La Trobe Business School

Tag: teaching

Meet our new Professor of Practice Stuart Black

LBS has appointed a new Professor of Practice, Stuart Black. Business Newsroom sat down with Stuart and asked him what brought him to LBS and how he’ll be approaching his new role.

Stuart Black PoP LBS

Professors of Practice

LBS has been appointing Professors of Practice since 2015. Professors of Practice have significant experience in business, public or the not-for-profit sectors, and play a key role in facilitating links between the La Trobe Business School and industry. They contribute to the design of industry relevant curriculum, they reflect best practice nationally and internationally, and they conduct lectures, workshops and executive programs. Because of their extensive industry experience, they can provide students with unique professional and practical insights into the business world.

About Stuart

Stuart recently retired from Deloitte after driving the “analytics inside” agenda as a senior partner. Some of his key responsibilities at Deloitte involved the Data Asset Agenda, analytics-enabled innovation, the development of decoupled platforms & products, analytics-enabled transformation of audit, tax and financial advisory services as well as cultural transformation of professional staff around innovation & analytics. Prior to Deloitte, Stuart worked as a Strategy Principal at National Australia Bank, as a Principal for A.T. Kearney (Sydney, Melbourne, Asia) and as Senior Consultant for Andersen Consulting in the US, UK and Malaysia. Stuart is also on the La Trobe Business School Master of Business Analytics Advisory Board.

Welcome to the La Trobe Business School Stuart. How did you get involved with LBS?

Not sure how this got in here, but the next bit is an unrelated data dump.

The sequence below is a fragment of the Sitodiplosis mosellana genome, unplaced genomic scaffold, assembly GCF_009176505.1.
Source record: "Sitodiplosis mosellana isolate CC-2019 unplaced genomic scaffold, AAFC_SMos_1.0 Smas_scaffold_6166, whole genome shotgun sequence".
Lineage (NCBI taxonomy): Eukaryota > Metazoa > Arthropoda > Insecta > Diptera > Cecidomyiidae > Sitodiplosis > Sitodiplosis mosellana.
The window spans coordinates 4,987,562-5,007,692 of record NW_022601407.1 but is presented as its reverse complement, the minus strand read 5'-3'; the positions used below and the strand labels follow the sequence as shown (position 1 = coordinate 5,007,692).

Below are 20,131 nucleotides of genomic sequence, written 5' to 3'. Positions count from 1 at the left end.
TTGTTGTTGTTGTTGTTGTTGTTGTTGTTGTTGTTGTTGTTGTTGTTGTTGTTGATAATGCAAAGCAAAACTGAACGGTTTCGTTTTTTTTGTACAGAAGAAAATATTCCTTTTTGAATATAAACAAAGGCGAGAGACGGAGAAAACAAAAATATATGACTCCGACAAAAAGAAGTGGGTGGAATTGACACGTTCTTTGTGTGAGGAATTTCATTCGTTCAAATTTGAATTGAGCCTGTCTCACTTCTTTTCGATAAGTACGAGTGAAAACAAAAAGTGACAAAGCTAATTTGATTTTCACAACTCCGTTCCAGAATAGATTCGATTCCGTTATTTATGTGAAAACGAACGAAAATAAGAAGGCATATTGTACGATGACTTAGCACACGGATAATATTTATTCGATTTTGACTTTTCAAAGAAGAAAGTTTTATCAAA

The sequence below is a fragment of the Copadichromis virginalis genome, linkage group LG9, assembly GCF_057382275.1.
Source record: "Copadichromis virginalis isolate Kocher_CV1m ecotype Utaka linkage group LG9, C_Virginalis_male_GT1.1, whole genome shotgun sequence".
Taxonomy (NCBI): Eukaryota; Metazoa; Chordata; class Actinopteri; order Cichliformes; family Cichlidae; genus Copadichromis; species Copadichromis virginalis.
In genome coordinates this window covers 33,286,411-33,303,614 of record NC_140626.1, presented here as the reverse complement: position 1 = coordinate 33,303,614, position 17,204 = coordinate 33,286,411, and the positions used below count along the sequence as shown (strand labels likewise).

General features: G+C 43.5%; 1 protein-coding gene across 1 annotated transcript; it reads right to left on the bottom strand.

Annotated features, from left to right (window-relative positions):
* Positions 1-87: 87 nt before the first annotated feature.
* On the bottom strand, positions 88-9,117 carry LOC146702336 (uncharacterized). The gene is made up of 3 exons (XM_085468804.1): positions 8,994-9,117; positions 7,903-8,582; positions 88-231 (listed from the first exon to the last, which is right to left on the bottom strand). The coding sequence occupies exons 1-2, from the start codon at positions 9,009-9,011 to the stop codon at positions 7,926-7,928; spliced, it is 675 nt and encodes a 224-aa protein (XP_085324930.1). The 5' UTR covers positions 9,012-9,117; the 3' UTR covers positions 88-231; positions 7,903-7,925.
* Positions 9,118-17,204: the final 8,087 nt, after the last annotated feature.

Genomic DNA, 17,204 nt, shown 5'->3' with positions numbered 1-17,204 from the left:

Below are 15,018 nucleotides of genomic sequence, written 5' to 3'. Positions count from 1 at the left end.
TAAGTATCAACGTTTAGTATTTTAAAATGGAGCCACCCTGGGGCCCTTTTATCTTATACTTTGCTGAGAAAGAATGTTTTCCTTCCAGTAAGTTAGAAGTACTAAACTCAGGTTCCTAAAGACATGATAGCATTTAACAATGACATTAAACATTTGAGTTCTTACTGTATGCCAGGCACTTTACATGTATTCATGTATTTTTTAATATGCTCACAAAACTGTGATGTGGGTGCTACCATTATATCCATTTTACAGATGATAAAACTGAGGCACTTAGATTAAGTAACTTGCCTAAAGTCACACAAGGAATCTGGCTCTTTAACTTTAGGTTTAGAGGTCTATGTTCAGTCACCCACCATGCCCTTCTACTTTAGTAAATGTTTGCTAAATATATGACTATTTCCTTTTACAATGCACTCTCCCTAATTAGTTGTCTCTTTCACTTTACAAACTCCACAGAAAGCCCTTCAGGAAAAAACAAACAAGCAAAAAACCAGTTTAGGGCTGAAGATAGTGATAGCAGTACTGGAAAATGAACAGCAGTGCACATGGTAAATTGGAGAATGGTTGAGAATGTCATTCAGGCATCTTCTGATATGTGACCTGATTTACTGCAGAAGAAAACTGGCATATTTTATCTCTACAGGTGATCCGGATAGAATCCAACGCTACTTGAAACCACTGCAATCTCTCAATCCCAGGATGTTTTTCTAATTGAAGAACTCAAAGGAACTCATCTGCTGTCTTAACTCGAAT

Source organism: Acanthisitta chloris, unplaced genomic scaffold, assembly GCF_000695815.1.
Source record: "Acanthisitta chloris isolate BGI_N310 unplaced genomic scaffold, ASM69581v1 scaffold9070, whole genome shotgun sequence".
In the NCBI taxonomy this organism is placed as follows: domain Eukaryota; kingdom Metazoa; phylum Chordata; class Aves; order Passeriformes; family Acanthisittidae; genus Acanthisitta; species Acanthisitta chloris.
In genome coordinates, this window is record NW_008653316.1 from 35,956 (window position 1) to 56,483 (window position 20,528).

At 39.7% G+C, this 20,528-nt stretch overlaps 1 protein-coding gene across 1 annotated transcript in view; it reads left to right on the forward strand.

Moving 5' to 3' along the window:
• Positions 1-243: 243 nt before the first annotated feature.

A few years ago, I was approached by LBS to join the Master of Business Analytics Advisory Board. As a board member from industry, I provided insight on what the industry is looking for in graduates, particularly the skills and experiences graduates need to have when they finish their degree. Then, in 2018, around the same time that I retired as a partner from Deloitte, LBS was introducing the School of Disruption concept, something I found very interesting, and they were in the midst of developing the Bachelor of Digital Business. The Data Analytics team then approached me and asked me to be involved with developing course material, particularly the cornerstone and the capstone course for this new degree. This eventually led to becoming a Professor of Practice. 

How are you approaching your role as Professor of Practice?

To me, my role has three elements. Firstly, there is the teaching element, delivering subjects from a practice-driven perspective. Secondly, I am working with a group of like-minded academics from across LBS to bring the concept of disruption into LBS’ courses and materials across the board. Lastly, using my industry connections. How do we connect the university with the outside world and bring the outside world into the university environment? For the subjects I developed, I contacted people in my network and got them involved as well. It creates unique learning opportunities for students, having industry people discussing disruption in the real world through guest lectures, short videos, etcetera.

LBS welcomes Stuart on board!

Teaching excellence recognised with LTSU Teaching Award

Eshan Arya has been awarded the LTSU Teaching Award 2018. Eshan came to Australia from India and started at La Trobe College  (previously La Trobe Melbourne). He continued studying at La Trobe University and completed a Bachelor in Economics and a Master in International Relations with Honours. He currently is close to completing his PhD at LTU. Business Newsroom sat down with Eshan to ask him about his LTU journey, his teaching career at LBS, and of course the LTSU Teaching Award.